Tag Archives: Granger Community Church
Nearly a year ago I began to follow the moving and shaking that has been happening in the northern part of my state in a booming Christian congregation called Granger Community Church. A typical megachurch, Granger prides itself in being fully relevant to popular culture even to the extent of using Coldplay songs to headline services and basing sermons on popular movies, drawing out “spiritual themes” and applying them to the lives of Christians.
As a testimony to the belief in the method above the message, executive pastor Tim Stevens wrote a book called Pop Goes the Church: Should the Church Engage Pop Culture? to defend the church’s philosophy of taking pop culture as the driving force behind its weekly services rather than the good news of Jesus Christ.
Lacking theological basis, services at Granger lack the biblical substance, giving popular culture the center stage. Granger wrongly bases its success on the number of people in attendance, not on the strength of their belief. For the remainder of this post I will take chapter 8, titled “I’m Not a Theologian, But…” and address each of the ten points he tries to make to justify a position that the church should not only address popular culture, but completely embrace it.
Last night was my first experience of the blockbuster movie Avatar. The epic was a feast for the eyes, the ears, and the nerves as I watched on the edge of my seat. Even with the obvious comparisons with Pocahontas and Fern Gully, it was a definite delight.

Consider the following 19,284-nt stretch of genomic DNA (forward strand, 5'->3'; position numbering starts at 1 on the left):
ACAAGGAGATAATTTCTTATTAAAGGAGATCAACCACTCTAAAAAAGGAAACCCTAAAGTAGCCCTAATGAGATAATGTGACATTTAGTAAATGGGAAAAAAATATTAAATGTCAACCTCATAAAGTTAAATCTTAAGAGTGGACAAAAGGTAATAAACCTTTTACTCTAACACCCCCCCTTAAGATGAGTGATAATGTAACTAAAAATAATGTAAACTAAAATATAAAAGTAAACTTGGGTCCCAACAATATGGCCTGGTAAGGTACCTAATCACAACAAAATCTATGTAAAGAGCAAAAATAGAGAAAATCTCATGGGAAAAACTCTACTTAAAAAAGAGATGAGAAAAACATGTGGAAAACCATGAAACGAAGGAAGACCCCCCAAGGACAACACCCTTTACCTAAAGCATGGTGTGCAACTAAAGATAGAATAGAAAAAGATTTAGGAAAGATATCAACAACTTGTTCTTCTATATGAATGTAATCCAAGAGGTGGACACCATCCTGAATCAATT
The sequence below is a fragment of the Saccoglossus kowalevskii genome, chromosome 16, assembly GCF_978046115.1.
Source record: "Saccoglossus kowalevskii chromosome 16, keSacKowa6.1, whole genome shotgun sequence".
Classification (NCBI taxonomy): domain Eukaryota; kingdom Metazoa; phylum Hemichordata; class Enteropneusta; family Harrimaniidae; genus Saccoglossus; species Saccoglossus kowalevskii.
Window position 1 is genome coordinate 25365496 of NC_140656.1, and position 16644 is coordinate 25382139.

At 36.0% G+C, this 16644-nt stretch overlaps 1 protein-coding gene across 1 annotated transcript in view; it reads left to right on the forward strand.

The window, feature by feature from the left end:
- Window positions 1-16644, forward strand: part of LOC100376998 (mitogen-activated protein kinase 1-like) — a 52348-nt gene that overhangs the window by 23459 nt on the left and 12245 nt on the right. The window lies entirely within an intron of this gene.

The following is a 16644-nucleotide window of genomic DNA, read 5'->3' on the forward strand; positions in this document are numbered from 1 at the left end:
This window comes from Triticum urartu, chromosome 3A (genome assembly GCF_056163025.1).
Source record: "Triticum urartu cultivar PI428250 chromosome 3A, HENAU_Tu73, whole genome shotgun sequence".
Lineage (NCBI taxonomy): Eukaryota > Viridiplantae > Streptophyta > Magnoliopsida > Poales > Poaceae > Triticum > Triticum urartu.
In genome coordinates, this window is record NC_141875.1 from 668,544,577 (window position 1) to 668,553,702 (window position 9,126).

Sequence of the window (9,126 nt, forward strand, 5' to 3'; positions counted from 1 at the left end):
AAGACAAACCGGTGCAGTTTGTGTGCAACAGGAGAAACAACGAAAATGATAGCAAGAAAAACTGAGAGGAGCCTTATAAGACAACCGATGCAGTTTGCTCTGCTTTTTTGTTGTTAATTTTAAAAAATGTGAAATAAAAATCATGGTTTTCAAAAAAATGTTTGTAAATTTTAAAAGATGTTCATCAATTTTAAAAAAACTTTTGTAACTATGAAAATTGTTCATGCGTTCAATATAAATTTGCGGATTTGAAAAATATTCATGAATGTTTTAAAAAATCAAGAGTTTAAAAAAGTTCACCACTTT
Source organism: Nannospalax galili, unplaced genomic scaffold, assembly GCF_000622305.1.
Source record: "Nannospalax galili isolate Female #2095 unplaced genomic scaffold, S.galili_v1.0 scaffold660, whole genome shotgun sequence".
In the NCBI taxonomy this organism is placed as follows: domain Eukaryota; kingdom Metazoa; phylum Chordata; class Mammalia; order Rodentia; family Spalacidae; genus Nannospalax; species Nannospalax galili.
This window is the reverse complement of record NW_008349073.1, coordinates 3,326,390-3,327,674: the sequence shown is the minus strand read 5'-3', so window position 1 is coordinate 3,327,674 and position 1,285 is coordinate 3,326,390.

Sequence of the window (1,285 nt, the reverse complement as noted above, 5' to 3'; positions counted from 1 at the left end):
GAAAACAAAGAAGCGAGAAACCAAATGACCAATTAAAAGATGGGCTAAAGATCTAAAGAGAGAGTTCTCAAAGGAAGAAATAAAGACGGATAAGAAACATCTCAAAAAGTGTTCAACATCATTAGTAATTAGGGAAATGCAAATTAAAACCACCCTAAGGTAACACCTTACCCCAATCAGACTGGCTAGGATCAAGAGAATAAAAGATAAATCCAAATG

But Avatar is NOT Christian.
Rev. Roy Shaff apparently agrees, but thinks that it is a prime opportunity for “discussion” about “spiritual truths.” Rather than relying on the Bible (which is supposedly authoritative) to bring its own truth, Rev. Shaff advocates for taking this film as a primary source for discussion. In a post on his blog, he tries to pull out what he says are excellent discussion points that connect with the message in Scripture.
Seems that these days many church leaders are talking about what needs to be different in church leadership. Dallas Willard, in his book The Divine Conspiracy commented that the church of today is designed to produce the exact result that we are seeing. And according to the Barna Group that result is a 86% failure rate.
In a recent blog posting by Tim Stevens, the executive pastor at Granger Community Church in Granger, IN, commented about this issue. He shared high points of a conversation with Shannon O’Dell of Brand New Church in rural Arkansas. Here are the points that caught my attention:
- The greatest hurdle in reaching the lost is those already saved.
- A church is not a democracy. It is a theocracy. If your church is set up as a democracy, it is unbiblical.
- When you get to be a church of our size, the only thing that can split your church is staff. That’s why we quickly get rid of dissatisfied or disloyal staff.
- I don’t think the office of pastor is even biblical. The word is only used once in the New Testament and it is a spiritual gift, not a position.
- When people are giving or serving–they are more like God at that moment than any other time in their life. So we encourage people to give and serve. We do people a disservice if we train people theology who aren’t serving.
Tough to swallow, but I can certainly see that these thoughts come from the heart of church leaders who hope to take the church in a direction away from business-as-usual and to a world-changing force!